Tome

I’m autistic.

By now, I would hope that most everyone reading this would take this statement as more or less automatic. “I hear you, bird,” I can already imagine some of you saying. “You’ve told us this.” I have, yes. What I haven’t told you is what that really means, at least for me. Which is to say, I haven’t really gone into the mechanics of how my autism impacts me. I’ve talked about what it means to me at a metaphorical level — it underpins some of my otherkin senses, some of my therian senses, and a great deal of my magical theory — but so far I’ve managed to avoid talking about how my autism really impacts me as a person, and what it means to me to be neurodiverse in a neuronormative society. Yes, including the one I built for myself.

Content warning: This may make people uncomfortable. I will accept if it does. You are allowed to walk away. I would appreciate it if you told me this is why you’re leaving, because silence hurts, but you’re under no obligation to do so. Also, please realize that this is how I perceive my autism. My experiences are not universal, nor do I intend to speak for anyone but me. When you’ve met one person with autism, you’ve met one person with autism.

With that established, we unfold.

Frontispiece: The Familiar
The clinical definition of autism and related disorders is that people on the spectrum “don’t understand social cues.” I’m going to do what almost every autistic person I know does, and use a shitty analogy in one of my fields of interest to help explain what this means. Imagine that you’ve got a familiar, something like a daimon or a dæmon. Take a moment, and ask yourself what your familiar looks like. What species is it? Can it perch on your shoulder? Does it sit beside you? What does it smell like? How does it feel when you touch it? Sit for a moment and pet your familiar; what sounds does it make when you do? Is it content to stay close to you, or does it enjoy running around and darting back to you from time to time? Take a moment and breathe some life into this creature. Take a few minutes, and give yourself a familiar.

Now imagine that every time you enter into a conversation with somebody, your familiar is also entering into conversation with the familiar paired with the person with whom you’re talking. While you’re chatting about sports scores or pull requests or romance or whatever, your familiars are busily chatting about you. They’re exchanging all kinds of information with each other about your emotional states, your surface thoughts as reflected in the train of conversation you’ve been having. They’re sharing with each other the details of how you’re feeling, or at least however much you’re feeling that rises to the level of external visibility, and they’re communicating that emotional perception data with each other, and with you. “Ve’s tired,” your familiar whispers in your ear. “They’re aroused but bored. She’s impatient. Sie’s projecting happiness but it’s a cover for something.” You don’t have to ever ask the person with whom you’re talking how they’re feeling; your familiar simply tells you. It’s a stream of information available to you, fed to you alongside your sense data with the world. If you do ask, it’s really more to doublecheck your familiar’s responses.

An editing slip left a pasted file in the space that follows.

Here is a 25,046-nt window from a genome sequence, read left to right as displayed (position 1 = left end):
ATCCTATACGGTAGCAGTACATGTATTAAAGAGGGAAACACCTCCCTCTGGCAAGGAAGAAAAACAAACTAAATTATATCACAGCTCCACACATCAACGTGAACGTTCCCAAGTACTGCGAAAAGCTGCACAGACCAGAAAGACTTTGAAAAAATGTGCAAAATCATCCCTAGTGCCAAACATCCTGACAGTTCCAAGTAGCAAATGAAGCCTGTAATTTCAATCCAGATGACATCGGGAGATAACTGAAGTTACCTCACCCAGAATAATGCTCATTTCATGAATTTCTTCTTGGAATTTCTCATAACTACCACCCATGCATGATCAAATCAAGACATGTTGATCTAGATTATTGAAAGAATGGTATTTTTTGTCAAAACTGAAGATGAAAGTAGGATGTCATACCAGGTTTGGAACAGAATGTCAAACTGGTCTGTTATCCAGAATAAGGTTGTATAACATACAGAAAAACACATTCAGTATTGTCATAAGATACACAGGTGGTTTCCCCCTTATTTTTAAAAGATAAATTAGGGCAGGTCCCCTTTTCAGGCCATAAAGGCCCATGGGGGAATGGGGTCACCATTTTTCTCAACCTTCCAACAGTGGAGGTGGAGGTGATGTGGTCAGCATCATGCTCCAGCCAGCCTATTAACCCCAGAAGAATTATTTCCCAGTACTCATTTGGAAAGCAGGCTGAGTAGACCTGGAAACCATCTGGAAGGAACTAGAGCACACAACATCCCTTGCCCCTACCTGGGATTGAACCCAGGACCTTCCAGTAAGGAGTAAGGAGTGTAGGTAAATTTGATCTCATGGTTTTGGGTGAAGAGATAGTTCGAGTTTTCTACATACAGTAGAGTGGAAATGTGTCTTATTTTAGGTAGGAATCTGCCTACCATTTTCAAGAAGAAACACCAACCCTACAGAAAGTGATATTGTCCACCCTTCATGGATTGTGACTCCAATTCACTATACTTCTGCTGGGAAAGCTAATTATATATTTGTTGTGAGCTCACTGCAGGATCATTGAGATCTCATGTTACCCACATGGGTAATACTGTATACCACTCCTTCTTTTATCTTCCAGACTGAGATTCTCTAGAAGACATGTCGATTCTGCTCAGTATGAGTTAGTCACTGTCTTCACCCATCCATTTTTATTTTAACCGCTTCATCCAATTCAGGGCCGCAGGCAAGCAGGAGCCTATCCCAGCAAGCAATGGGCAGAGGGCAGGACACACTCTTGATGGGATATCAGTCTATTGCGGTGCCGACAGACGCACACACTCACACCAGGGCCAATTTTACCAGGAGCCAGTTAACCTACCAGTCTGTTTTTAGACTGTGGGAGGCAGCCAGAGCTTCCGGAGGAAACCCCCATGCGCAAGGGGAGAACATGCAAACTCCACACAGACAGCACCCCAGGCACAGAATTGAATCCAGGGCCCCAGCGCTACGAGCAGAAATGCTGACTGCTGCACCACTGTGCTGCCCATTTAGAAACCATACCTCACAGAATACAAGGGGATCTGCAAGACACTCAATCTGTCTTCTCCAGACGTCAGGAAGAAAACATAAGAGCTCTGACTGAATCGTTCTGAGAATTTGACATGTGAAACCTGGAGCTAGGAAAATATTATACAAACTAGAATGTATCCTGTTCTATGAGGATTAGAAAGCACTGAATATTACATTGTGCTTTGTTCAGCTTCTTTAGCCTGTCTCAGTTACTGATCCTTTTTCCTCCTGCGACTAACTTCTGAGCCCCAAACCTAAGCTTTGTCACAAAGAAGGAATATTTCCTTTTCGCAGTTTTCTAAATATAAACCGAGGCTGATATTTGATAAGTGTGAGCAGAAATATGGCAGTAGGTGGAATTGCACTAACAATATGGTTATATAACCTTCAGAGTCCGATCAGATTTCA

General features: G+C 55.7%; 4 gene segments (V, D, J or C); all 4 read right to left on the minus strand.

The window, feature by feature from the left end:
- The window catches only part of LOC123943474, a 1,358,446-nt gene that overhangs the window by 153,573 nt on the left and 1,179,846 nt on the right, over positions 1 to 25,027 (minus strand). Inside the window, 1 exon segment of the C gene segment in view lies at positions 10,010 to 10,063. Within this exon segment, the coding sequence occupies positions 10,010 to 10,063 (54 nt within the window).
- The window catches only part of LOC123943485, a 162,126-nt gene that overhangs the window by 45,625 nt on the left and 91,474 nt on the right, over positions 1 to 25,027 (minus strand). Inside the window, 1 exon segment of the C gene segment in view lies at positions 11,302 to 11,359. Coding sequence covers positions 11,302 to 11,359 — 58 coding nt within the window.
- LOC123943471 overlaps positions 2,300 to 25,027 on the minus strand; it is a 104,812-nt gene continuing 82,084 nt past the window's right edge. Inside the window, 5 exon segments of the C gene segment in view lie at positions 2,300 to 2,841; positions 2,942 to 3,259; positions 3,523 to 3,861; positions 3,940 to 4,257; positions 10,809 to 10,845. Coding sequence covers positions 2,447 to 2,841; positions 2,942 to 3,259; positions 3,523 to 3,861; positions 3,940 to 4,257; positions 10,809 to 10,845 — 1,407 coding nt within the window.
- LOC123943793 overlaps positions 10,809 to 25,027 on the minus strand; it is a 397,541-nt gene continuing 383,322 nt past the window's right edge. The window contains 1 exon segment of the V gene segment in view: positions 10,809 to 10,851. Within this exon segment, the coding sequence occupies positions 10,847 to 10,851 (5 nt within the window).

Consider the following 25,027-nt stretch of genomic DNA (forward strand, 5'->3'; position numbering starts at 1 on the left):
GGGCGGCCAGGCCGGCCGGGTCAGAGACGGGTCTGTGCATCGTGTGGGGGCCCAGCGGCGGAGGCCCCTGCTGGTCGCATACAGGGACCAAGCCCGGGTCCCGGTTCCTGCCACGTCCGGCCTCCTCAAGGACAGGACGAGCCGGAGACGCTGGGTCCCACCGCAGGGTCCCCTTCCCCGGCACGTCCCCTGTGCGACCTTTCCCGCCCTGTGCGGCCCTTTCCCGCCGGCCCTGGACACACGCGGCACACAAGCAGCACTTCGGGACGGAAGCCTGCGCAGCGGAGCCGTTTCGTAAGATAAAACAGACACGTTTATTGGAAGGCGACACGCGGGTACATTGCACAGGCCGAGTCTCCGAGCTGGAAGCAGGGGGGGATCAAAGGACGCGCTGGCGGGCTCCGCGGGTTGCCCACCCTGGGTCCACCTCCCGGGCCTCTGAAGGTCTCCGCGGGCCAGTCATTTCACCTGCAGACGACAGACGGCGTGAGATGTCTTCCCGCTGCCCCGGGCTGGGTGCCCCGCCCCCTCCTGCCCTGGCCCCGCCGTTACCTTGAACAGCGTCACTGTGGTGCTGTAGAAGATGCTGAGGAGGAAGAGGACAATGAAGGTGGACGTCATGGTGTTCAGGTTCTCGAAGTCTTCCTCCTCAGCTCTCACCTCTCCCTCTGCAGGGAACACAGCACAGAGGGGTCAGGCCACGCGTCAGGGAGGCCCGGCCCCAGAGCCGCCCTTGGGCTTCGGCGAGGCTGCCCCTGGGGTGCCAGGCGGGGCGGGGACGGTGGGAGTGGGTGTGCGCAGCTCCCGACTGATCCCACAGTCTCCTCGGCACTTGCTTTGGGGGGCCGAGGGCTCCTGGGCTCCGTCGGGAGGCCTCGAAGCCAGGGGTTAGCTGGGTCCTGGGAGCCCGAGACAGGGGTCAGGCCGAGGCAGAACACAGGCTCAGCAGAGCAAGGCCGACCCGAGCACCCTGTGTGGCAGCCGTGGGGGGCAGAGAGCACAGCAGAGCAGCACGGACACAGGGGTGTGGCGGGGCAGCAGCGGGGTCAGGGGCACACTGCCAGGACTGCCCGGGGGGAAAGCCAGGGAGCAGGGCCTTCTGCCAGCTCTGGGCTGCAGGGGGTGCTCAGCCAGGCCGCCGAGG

Most importantly, I want you to realize that most people with familiars take this process for granted, because they’ve always had their familiars. People don’t typically think about what the world is like for the blind because most people can see. They don’t think about what the world is like for the deaf because they can hear. The world and its attendant social norms are constructed around the assumption that people have familiars. Guess culture relies heavily on people’s familiars sharing emotional context efficiently and correctly. The infamous question, “Does this dress make me look fat?” presumes that people have familiars which can pull overtime, automatically translating the self-negging question that practically begs for a soul-shattering affirmative into the plaintive cry for validation for which most people have learned by now to see it. Even something as simply as speaking in euphemism or using sarcasm, particularly ironic sarcasm — and, in fact, the very concept of irony itself — is steeped in people’s reliance on their familiars. These forms of communication depend on people’s familiars noticing when the text of a conversation doesn’t match the subtext — when the emotional context of statements deliberately fail to connect with what’s being said — and to correctly interpret the connotations of those juxtaposed conversational elements. People with familiars, by which I mean allistic people, almost never have cause to pause and reflect on how complex and complicated and just plain difficult making sense of the world would be without a familiar doing all of this automatic emotional parsing for them.

I’m autistic. I don’t have a familiar.